Research Lacking on Medical Marijuana, New Prescription Guideline Suggests

Article by CBC News

Research lacking on medical marijuana, new prescription guideline suggests 'While enthusiasm for medical marijuana is very strong … good quality research has not caught up' CBC News .  While researchers found limited evidence to support he use of medical marijuana, the side-effects of taking cannabinoids were common and consistent. (CBC News)

A new guideline for medical marijuana, developed by Edmonton researchers, warns family doctors that the risks may outweigh the benefits for the vast majority of patients.

The guideline, published Thursday in the Canadian Family Physician journal, suggests the benefits of medical cannabis may be overstated, and research on its medicinal properties is sorely lacking.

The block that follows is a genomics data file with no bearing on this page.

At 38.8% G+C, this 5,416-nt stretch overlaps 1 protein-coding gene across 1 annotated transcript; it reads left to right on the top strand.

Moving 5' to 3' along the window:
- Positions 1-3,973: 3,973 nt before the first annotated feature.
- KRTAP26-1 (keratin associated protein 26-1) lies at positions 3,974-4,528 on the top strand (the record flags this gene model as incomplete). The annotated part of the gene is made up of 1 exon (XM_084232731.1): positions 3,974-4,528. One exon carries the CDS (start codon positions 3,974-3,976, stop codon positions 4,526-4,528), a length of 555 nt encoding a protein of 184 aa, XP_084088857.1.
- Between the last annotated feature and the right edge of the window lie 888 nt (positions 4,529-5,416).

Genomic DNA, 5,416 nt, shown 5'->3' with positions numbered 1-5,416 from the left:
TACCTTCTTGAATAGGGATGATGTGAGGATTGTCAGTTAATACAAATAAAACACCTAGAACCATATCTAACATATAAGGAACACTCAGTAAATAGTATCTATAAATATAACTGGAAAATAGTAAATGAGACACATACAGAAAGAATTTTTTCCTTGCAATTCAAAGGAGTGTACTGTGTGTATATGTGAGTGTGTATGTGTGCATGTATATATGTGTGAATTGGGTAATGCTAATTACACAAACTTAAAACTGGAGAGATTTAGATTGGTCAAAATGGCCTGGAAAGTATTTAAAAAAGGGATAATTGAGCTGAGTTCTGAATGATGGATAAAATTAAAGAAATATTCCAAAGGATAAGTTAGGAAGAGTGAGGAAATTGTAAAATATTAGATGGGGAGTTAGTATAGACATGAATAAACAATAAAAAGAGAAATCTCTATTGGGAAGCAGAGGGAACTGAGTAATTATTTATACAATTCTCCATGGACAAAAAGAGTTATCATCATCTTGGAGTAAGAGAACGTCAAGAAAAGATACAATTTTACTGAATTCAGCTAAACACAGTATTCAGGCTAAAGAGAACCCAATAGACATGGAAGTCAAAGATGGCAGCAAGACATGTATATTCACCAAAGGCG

Canadian doctors should think twice before prescribing the drug, said Mike Allan, who led the research team.

“For most things we shouldn’t be recommending it, because we don’t have enough research to say if the benefits of the therapy outweigh the risks of the therapy,” said Allan, director of evidence-based medicine at the University of Alberta.

The guideline was based on a review of clinical trials involving medical cannabis.

The document will be distributed to 30,000 physicians across Canada, and is intended as a new protocol for doctors to use when deciding whether or not to prescribe marijuana.

Thousands of Canadians are already prescribed medical marijuana, and that number is expected to rise after marijuana is legalized this summer.

Family doctors face increasing pressure from patients asking for medicinal pot. But the study authors suggest there is little data for physicians to rely on before making that decision.

Read the full article here.

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